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Hawthorne v. Flagg

United States District Court, S.D. Illinois

January 6, 2017

KENNETH HAWTHORNE, # B31208, Plaintiff,
v.
JULIUS FLAGG, LT. AARON J. MIDDLETON, JENNIFER WALLACE, CARA R. BRASSEL, and JOHN/JANE DOE, Defendants.

          MEMORANDUM AND ORDER

          MICHAEL J. REAGAN Chief Judge.

         Plaintiff Kenneth Hawthorne, an inmate who is currently incarcerated at Pinckneyville Correctional Center (“Pinckneyville”), brings this civil rights action pursuant to 42 U.S.C. § 1983 against five officials at Centralia Correctional Center (“Centralia”). (Doc. 1). In the Complaint, Plaintiff alleges that an unknown prison official (“John/Jane Doe”) at Centralia added a charge for sexual misconduct (Rule 107) to a disciplinary ticket that he received for insolence (Rule 304) on October 19, 2014. (Doc. 1, pp. 3-15). Plaintiff was found guilty of both rule violations and punished with a disciplinary transfer and 3 months of segregation, among other things. Id. Although the sexual misconduct violation was ultimately dismissed, Plaintiff claims that he endured 2 additional months of segregation as a result. Id.

         He now brings claims against the following defendants for due process violations under the Fourteenth Amendment, retaliation under the First Amendment, and cruel and unusual punishment under the Eighth Amendment: Julius Flagg (warden), Aaron Middleton (adjustment committee chairperson), Jennifer Wallace (grievance officer), Cara Brassel (correctional officer), and John/Jane Doe (unknown officer). Id. He seeks declaratory judgment and monetary damages against the defendants. (Doc. 1, pp. 16-17).

         Merits Review Pursuant to 28 U.S.C. § 1915A

         This case is now before the Court for a preliminary review of the Complaint (Doc. 1) pursuant to 28 U.S.C. § 1915A. Under § 1915A, the Court is required to promptly screen prisoner complaints to filter out nonmeritorious claims. 28 U.S.C. § 1915A(a). The Court is required to dismiss any portion of the Complaint that is legally frivolous, malicious, fails to state a claim upon which relief may be granted, or asks for money damages from a defendant who by law is immune from such relief. 28 U.S.C. § 1915A(b).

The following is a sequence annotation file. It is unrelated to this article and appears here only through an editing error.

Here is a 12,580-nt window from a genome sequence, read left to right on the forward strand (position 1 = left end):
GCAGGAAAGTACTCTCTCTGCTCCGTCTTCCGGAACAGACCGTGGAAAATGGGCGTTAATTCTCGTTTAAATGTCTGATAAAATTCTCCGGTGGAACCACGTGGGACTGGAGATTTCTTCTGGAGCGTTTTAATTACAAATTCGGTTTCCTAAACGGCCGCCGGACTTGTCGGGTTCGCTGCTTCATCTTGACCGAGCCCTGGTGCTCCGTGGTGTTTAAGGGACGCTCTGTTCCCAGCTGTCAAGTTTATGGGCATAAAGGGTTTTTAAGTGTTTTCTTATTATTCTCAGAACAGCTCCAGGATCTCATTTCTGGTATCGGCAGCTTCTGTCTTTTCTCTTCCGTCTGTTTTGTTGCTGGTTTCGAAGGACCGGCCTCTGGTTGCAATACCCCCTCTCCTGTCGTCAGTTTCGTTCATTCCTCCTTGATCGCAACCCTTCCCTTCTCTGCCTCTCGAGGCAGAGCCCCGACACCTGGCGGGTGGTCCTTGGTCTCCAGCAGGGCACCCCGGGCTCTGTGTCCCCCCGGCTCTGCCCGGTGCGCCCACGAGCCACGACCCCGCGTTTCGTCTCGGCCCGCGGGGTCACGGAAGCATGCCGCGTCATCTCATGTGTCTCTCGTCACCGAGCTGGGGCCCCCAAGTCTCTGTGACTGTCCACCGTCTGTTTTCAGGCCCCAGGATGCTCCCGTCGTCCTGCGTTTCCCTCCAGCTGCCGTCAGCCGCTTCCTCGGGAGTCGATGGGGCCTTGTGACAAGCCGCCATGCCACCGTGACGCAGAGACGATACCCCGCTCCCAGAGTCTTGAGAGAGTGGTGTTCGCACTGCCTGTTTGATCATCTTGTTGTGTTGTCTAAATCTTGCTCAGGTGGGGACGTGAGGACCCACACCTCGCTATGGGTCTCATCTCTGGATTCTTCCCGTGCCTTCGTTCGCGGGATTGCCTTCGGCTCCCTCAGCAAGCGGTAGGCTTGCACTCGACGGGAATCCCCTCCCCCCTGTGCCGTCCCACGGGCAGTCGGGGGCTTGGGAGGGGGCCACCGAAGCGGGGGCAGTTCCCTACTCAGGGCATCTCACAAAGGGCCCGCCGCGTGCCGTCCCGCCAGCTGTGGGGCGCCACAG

An action or claim is frivolous if “it lacks an arguable basis either in law or in fact.” Neitzke v. Williams, 490 U.S. 319, 325 (1989). An action fails to state a claim upon which relief can be granted if it does not plead “enough facts to state a claim to relief that is plausible on its face.” Bell Atlantic Corp. v. Twombly, 550 U.S. 544, 570 (2007). The claim of entitlement to relief must cross “the line between possibility and plausibility.” Id. at 557. Conversely, a complaint is plausible on its face “when the plaintiff pleads factual content that allows the court to draw the reasonable inference that the defendant is liable for the misconduct alleged.” Ashcroft v. Iqbal, 556 U.S. 662, 678 (2009). Although the Court is obligated to accept factual allegations as true, see Smith v. Peters, 631 F.3d 418, 419 (7th Cir. 2011), some factual allegations may be so sketchy or implausible that they fail to provide sufficient notice of a plaintiff's claim. Brooks v. Ross, 578 F.3d 574, 581 (7th Cir. 2009). Additionally, Courts “should not accept as adequate abstract recitations of the elements of a cause of action or conclusory legal statements.” Id. At the same time, however, the factual allegations of a pro se complaint are to be liberally construed. See Rodriguez v. Plymouth Ambulance Serv., 577 F.3d 816, 821 (7th Cir. 2009). After carefully considering the allegations, the Court finds that the Complaint does not survive review under § 1915A and shall therefore be dismissed.